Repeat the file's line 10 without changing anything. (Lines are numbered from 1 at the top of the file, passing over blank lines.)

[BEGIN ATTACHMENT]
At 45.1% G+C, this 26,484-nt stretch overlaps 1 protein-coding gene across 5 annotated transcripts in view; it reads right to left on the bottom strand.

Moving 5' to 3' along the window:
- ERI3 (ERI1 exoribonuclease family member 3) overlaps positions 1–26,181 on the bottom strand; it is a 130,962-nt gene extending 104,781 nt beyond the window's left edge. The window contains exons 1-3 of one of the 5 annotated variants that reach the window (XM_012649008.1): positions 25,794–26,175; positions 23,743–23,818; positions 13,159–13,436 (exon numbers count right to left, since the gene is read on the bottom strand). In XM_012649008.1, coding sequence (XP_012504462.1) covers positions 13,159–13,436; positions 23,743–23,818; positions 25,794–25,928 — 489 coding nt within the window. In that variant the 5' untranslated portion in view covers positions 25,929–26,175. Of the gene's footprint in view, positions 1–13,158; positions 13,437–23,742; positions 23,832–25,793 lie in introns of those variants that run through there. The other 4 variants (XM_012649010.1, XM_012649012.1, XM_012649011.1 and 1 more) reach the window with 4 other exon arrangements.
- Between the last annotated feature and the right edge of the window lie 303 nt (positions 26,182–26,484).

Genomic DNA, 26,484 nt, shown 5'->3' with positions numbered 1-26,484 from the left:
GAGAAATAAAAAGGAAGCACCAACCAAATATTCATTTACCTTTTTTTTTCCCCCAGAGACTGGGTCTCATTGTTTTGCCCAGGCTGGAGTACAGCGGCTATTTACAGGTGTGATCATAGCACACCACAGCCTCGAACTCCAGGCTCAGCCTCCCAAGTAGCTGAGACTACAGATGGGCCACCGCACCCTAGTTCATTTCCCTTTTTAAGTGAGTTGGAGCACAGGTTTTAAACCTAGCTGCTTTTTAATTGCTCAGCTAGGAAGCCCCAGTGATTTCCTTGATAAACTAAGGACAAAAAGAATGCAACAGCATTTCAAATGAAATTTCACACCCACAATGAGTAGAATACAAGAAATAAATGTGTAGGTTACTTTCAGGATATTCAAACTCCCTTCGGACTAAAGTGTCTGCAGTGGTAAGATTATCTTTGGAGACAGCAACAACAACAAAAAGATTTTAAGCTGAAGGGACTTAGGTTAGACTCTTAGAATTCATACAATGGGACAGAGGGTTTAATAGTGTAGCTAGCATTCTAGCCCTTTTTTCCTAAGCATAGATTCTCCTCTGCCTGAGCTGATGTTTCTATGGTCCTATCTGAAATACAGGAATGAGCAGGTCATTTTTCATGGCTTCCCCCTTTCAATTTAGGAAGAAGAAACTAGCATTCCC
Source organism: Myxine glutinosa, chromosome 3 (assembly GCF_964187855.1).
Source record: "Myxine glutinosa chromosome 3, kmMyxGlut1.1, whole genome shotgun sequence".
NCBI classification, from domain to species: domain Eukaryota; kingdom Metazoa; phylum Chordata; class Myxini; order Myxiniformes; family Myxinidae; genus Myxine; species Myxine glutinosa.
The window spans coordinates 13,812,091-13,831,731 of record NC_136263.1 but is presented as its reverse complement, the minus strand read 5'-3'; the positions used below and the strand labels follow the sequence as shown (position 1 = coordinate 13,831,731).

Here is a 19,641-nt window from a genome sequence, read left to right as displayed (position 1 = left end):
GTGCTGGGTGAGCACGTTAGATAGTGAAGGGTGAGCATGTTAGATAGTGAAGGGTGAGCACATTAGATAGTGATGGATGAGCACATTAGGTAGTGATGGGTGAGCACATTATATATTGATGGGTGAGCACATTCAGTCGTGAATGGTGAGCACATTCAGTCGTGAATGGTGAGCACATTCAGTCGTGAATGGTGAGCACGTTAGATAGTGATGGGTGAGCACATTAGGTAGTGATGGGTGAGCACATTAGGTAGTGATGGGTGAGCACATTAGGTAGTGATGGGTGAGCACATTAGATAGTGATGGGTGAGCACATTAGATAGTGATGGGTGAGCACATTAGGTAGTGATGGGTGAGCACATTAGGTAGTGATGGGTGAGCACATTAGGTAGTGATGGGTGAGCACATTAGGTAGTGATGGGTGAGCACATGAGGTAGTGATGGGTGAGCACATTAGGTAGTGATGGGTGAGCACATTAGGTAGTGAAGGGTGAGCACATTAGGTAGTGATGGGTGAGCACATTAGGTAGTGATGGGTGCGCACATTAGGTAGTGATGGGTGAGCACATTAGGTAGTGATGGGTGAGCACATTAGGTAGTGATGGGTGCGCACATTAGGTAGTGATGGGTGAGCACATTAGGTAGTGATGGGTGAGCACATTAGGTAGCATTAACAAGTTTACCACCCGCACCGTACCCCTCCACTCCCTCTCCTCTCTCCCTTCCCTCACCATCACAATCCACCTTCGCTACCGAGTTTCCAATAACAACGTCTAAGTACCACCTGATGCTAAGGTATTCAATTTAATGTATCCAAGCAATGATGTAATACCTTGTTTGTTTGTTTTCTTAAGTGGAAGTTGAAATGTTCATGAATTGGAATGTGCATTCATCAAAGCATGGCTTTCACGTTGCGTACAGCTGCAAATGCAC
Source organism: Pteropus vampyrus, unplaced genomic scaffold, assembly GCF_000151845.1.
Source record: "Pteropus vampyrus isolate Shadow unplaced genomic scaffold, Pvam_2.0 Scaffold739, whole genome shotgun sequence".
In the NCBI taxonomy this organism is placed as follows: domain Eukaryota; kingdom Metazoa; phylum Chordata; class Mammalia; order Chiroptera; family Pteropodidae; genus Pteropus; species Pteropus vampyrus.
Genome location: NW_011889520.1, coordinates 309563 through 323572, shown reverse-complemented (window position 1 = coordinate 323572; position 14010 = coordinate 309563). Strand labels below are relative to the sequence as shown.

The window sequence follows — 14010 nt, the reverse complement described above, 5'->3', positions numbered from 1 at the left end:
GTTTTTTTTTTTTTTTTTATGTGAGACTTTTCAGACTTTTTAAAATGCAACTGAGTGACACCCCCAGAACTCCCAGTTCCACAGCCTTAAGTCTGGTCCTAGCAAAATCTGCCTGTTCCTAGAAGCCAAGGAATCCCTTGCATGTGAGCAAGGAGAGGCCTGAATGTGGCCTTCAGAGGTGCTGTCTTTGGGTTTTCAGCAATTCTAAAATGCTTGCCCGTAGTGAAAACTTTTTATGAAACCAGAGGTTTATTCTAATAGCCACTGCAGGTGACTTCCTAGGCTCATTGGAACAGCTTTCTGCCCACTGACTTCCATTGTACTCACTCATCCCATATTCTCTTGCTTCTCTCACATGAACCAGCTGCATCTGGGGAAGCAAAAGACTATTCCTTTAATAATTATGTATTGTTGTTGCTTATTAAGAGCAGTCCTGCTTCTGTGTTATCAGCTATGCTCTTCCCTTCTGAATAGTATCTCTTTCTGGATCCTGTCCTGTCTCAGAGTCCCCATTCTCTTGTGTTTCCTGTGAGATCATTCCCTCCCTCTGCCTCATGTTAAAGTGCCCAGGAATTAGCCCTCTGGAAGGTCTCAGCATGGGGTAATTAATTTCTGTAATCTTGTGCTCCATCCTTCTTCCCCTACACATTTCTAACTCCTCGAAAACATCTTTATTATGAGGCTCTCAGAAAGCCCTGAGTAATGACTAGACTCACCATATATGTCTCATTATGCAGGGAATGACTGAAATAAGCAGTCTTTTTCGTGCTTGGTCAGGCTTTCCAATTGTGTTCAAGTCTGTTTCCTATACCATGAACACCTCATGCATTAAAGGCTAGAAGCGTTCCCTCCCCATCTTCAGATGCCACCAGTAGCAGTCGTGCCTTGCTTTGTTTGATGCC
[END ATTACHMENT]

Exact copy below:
The window spans coordinates 13,812,091-13,831,731 of record NC_136263.1 but is presented as its reverse complement, the minus strand read 5'-3'; the positions used below and the strand labels follow the sequence as shown (position 1 = coordinate 13,831,731).